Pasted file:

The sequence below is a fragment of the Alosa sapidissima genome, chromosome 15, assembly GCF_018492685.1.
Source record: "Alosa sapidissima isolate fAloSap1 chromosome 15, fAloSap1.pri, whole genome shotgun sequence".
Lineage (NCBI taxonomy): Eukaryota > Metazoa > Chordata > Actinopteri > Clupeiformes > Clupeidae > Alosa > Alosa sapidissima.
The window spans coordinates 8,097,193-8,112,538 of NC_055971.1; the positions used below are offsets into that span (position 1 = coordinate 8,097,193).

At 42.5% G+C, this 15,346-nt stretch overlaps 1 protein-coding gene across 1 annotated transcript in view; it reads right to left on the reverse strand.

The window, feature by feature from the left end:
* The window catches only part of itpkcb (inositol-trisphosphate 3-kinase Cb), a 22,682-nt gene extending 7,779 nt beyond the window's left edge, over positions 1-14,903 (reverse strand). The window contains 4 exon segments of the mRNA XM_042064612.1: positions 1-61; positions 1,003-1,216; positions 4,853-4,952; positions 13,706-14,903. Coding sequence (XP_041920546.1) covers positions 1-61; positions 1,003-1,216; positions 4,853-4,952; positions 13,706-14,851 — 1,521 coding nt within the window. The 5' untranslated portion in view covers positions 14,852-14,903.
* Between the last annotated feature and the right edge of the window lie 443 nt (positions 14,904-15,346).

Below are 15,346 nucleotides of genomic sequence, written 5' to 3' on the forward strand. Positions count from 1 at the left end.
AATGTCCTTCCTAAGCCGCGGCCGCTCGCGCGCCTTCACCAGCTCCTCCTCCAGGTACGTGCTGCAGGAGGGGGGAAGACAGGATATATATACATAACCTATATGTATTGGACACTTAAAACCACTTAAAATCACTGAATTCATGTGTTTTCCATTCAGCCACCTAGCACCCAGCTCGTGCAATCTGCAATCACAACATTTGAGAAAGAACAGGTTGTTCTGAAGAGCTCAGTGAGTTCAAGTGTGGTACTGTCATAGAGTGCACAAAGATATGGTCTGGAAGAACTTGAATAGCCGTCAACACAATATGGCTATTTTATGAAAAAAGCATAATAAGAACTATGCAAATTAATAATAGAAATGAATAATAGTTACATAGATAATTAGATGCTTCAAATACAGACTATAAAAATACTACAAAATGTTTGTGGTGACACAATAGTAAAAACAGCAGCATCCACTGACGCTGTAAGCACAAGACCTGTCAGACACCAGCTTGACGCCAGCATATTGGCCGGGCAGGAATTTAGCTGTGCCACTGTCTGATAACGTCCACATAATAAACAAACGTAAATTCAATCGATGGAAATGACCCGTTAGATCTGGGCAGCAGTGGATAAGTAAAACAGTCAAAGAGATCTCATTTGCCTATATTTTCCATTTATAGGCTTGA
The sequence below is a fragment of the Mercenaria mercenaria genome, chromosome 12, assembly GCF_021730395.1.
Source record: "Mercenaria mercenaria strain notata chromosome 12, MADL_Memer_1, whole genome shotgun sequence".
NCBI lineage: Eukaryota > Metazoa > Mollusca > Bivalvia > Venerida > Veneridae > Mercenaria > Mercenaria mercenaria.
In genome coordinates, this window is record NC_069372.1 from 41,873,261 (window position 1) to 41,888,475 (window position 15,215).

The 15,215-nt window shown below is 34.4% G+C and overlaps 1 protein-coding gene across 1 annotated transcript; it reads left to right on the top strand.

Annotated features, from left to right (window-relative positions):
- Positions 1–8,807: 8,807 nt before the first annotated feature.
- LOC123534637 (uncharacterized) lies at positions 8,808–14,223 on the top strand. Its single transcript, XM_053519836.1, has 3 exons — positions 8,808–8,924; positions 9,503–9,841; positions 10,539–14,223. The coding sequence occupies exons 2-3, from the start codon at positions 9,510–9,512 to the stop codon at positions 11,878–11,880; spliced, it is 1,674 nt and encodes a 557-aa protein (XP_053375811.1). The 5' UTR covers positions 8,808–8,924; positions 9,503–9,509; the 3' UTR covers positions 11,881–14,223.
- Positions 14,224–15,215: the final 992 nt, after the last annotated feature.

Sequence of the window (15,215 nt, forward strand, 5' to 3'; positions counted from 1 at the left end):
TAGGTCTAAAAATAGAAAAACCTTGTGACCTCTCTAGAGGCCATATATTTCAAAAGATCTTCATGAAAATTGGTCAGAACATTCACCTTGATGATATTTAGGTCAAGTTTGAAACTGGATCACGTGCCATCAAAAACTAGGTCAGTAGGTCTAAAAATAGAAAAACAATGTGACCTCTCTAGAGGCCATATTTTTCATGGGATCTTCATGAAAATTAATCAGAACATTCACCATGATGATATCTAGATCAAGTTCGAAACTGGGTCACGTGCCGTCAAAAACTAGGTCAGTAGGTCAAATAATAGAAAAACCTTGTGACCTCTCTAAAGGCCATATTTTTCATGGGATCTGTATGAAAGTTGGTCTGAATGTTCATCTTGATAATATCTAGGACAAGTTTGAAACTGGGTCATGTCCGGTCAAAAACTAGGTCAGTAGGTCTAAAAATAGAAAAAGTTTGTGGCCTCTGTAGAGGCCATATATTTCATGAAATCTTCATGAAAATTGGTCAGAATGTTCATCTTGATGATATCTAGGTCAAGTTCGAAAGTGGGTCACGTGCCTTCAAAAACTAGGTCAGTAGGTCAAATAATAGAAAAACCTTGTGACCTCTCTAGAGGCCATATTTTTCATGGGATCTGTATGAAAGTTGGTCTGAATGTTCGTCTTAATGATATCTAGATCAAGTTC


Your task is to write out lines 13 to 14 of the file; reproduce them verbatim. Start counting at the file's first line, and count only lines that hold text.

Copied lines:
NCBI lineage: Eukaryota > Metazoa > Mollusca > Bivalvia > Venerida > Veneridae > Mercenaria > Mercenaria mercenaria.
In genome coordinates, this window is record NC_069372.1 from 41,873,261 (window position 1) to 41,888,475 (window position 15,215).